The time period ranging from Halloween to New Year’s Day is abundant in occasions to stuff ourselves with delicious food. On average, we gain between 4 to 9 pounds during that season and unfortunately, a lot of Americans take that to be a natural occurrence and don’t even try to fight it. But you don’t need to put on weight after big holidays.

It’s all about what kind of food you put on the table and portion control. The recipe I want to share with you below is perfect as a side dish for Thanksgiving. The main ingredient is butternut squash, a true king of fall vegetables. This dish is full of vibrant colors and rich flavors that will fill you right up without needless calories coming from sugar or fat.

Nutrients in this recipe

Butternut squash is full of vitamins. 1 serving contains 4 times the daily recommended intake of vitamin A and half of the vitamin C intake. It’s also full of vitamin E, vitamin B, potassium, magnesium, calcium, and iron. It’s truly a nutritional powerhouse, full of antioxidants and minerals.

Half a cup of brussels sprouts provides more vitamin K than the daily recommended intake. They also contain a lot of vitamin C that’s vital for the proper function of immune system. High in fiber, they hardly contain any calories. Brussels sprouts even contain some omega 3 fatty acid. They are high in antioxidants such as kaempferol. Kaempferol has been linked to reduced cancer cell growth and inflammation relief.

Maple syrup is a very good source of natural sugar as long as you use it in moderation. 100% pure organic maple syrup contains various minerals such as calcium, magnesium, iron, and zinc. It even has over 26 of different antioxidant compounds*

Cranberries are low in sugar which is rather rare among fruit. They are quite sour and not many people eat them raw. Instead, we often turn them into cranberry juice or cranberry sauce by adding a ton of refined sugar. But there are better ways to enjoy cranberries. They are rich in fiber, vitamin C, manganese, and other minerals. They also contain plenty of different phytochemicals and latest research even shows that cranberries have anti-inflammation properties and protect against cardiovascular diseases**. They are even considered to be effective against tumors***.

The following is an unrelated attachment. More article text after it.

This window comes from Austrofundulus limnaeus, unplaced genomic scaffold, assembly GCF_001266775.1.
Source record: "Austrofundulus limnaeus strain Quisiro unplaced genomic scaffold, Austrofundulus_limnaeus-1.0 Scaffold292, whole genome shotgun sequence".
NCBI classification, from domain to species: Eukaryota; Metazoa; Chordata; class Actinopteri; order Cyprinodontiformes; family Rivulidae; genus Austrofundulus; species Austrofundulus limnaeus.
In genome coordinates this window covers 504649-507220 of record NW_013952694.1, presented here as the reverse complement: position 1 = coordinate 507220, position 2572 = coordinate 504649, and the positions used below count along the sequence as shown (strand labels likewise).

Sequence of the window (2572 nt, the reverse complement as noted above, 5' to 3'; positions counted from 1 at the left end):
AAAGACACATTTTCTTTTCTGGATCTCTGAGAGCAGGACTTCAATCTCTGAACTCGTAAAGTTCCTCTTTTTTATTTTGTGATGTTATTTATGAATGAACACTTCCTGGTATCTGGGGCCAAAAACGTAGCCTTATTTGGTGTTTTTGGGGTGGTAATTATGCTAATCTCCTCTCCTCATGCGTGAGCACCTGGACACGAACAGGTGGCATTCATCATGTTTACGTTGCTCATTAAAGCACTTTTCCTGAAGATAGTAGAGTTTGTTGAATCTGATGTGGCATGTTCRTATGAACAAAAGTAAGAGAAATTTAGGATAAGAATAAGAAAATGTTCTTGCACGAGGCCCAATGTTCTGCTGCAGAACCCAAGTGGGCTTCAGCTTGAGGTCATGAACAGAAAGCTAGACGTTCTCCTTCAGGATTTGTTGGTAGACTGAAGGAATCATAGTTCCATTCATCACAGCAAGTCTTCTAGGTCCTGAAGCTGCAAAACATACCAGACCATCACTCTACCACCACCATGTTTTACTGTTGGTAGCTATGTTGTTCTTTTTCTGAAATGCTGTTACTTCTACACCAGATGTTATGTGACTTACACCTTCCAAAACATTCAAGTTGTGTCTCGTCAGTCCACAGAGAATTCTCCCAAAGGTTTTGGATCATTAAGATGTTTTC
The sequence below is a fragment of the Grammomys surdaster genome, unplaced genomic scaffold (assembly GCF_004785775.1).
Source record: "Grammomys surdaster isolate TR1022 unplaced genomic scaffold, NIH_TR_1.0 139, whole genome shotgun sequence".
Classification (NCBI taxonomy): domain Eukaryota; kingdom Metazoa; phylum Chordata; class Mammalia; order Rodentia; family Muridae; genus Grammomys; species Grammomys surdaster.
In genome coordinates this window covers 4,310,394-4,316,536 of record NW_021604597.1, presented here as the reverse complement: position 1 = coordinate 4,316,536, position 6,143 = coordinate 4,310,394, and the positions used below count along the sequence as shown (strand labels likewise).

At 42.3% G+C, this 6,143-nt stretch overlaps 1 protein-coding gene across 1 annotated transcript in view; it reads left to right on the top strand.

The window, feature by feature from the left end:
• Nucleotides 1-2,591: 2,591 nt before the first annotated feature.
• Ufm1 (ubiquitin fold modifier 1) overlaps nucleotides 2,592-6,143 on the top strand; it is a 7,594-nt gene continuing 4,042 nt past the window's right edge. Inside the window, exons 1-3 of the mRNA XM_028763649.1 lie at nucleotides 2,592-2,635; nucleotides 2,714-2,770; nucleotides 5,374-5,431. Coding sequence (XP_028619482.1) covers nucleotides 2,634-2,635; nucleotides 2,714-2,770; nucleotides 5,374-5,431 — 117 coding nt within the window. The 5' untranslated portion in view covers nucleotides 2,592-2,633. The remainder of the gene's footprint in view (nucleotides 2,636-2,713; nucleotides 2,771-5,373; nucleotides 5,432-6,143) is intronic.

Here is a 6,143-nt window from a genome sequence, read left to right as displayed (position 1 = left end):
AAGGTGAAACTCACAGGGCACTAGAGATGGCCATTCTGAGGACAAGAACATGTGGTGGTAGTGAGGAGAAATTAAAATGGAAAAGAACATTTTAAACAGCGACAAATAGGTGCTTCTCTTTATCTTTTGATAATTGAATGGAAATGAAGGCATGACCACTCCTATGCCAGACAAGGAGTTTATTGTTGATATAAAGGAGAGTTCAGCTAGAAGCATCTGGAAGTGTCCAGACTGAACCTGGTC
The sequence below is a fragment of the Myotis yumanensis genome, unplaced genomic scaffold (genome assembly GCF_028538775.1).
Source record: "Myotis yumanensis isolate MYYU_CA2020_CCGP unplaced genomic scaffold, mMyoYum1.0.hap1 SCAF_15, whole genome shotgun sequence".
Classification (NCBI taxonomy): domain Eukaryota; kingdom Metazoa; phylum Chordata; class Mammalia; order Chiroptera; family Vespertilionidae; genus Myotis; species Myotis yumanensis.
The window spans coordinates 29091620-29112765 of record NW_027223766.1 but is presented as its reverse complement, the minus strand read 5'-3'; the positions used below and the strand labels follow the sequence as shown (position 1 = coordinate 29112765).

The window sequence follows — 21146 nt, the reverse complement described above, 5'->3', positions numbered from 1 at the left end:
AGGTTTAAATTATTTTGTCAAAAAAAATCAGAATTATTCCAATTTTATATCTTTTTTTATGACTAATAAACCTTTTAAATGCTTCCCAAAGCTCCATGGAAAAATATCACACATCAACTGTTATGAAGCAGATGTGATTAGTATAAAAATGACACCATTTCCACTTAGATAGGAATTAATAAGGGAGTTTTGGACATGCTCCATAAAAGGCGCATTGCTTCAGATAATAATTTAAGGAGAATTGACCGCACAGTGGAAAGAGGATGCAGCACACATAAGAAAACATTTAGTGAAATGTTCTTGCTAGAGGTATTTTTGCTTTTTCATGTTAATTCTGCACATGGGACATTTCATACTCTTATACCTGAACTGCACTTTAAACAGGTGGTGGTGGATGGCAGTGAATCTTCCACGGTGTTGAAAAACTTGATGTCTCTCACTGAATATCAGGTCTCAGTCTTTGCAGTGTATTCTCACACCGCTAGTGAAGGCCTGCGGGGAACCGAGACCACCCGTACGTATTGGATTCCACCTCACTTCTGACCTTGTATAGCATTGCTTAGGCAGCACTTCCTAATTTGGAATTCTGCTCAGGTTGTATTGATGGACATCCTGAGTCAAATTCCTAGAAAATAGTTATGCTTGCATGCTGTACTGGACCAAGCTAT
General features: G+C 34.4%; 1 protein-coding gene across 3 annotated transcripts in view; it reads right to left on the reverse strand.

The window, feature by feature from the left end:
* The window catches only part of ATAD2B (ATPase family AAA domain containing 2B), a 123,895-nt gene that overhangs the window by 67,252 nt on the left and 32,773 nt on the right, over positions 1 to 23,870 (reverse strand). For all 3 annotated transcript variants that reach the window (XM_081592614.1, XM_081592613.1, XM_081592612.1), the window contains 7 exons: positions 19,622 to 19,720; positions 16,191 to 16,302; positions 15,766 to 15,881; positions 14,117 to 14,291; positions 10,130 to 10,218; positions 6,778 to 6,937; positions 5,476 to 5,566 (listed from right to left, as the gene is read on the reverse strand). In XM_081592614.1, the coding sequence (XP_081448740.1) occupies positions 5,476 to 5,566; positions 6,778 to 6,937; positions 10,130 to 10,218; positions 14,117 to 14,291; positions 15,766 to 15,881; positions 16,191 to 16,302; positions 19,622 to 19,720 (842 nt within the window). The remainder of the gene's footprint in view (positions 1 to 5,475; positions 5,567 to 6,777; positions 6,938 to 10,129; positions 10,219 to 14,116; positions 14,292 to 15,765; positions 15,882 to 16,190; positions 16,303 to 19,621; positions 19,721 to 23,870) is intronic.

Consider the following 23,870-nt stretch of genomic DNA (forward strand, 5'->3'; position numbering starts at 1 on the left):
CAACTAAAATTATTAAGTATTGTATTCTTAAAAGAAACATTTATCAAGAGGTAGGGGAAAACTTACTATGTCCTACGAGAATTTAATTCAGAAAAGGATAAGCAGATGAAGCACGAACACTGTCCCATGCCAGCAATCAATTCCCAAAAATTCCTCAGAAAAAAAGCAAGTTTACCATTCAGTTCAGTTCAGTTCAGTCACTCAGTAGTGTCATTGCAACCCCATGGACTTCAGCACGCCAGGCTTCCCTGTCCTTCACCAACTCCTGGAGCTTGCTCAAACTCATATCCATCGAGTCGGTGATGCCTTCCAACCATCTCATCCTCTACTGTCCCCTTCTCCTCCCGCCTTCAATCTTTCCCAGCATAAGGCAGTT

Canola oil is the oil I use most often when cooking due to its high omega 3 fatty acids content (higher than olive oil). I need to be careful about getting enough omega 3 in my diet because I rarely eat animal products and omega 3 fatty acids are mainly found in fish. Choose organic canola oil so that you can avoid any genetically modified ingredients.

* J Agric Food Chem 2011 Jul 27;59(14):7708-16. Further investigation into maple syrup yields 3 new lignans, a new phenylpropanoid, and 26 other phytochemicals. Li L, Seeram NP.

**Crit Rev Food Sci Nutr 2009 Oct; 49(9):741-81. Phytochemicals of cranberries and cranberry products: characterization, potential health effects, and processing stability. Pappas E, Schaich KM.

***Am Society for Nutr 2007. Cranberry and Its Phytochemicals: A review of In Vitro Anticancer Studies. Neto CC.

Nutritional Information:

Servings: 10
Calories: 95

Carbohydrate: 19 g

Sugar: 6 g

Protein: 3.5 g
Total Fat: 1.5 g
Saturated Fat: less than 0.5 g
Polyunsaturated Fat: less than 1 g
Monounsaturated Fat: 0.5 g
Cholesterol: 0 mg
Fiber: 5 g
Sodium: 200 mg 14%
Potassium: 550 mg 11 %

Vitamin A: 80 % Thiamin: 13 % Riboflavin: 10 %
Niacin: 10 % Pant Acid: 16 % Vitamin B6: 25 %
Vitamin C: 75 % Vitamin E: 13%
Calcium: 7 % Iron: 8 % Zinc: 6%
Magnesium: 14 % Copper: 40 % Selenium: 3 %
Manganese: 50 % Phosphorus: 10 % Omega 3: 12% (0.2 g)

The percentage sign refers to the daily recommended value. This value may be higher for you if you are an athlete or have a particular nutritional deficiency.

Roasted Butternut Squash with Brussels Sprouts and Cranberries

Necessary equipment:

  • an ice cream spoon to scoop out the seeds
  • a large mixing bowl
  • a large baking dish


  • 1/2 large butternut squash (about 5 cups when cubed)
  • 30 brussels sprouts
  • 1 1/2 cup of fresh cranberries
  • 2 T. of organic maple syrup
  • 1 T. of canola oil
  • salt and pepper to taste


  1. Preheat the oven to 400 degrees.
  2. Cut the butternut squash in half and scoop out the seeds and pulp from the middle. Peel the skin off of one half.
  3. Dice the squash into small cubes, less than 1 inch in length.
  4. Rinse and dry the brussels sprouts. Cut them in half or even quarters if they are on the large side.
  5. Combine the cubed butternut squash, halved brussels sprouts, and cranberries in a large mixing bowl.
  6. Add the maple syrup and canola oil. Toss the vegetables so that they are all well coated.
  7. Transfer the vegetables to a baking dish.
  8. Bake for about 30 to 40 minutes, stirring lightly every 10 minutes.
  9. The vegetables are ready when the butternut squash is soft.
  10. Serve while still hot.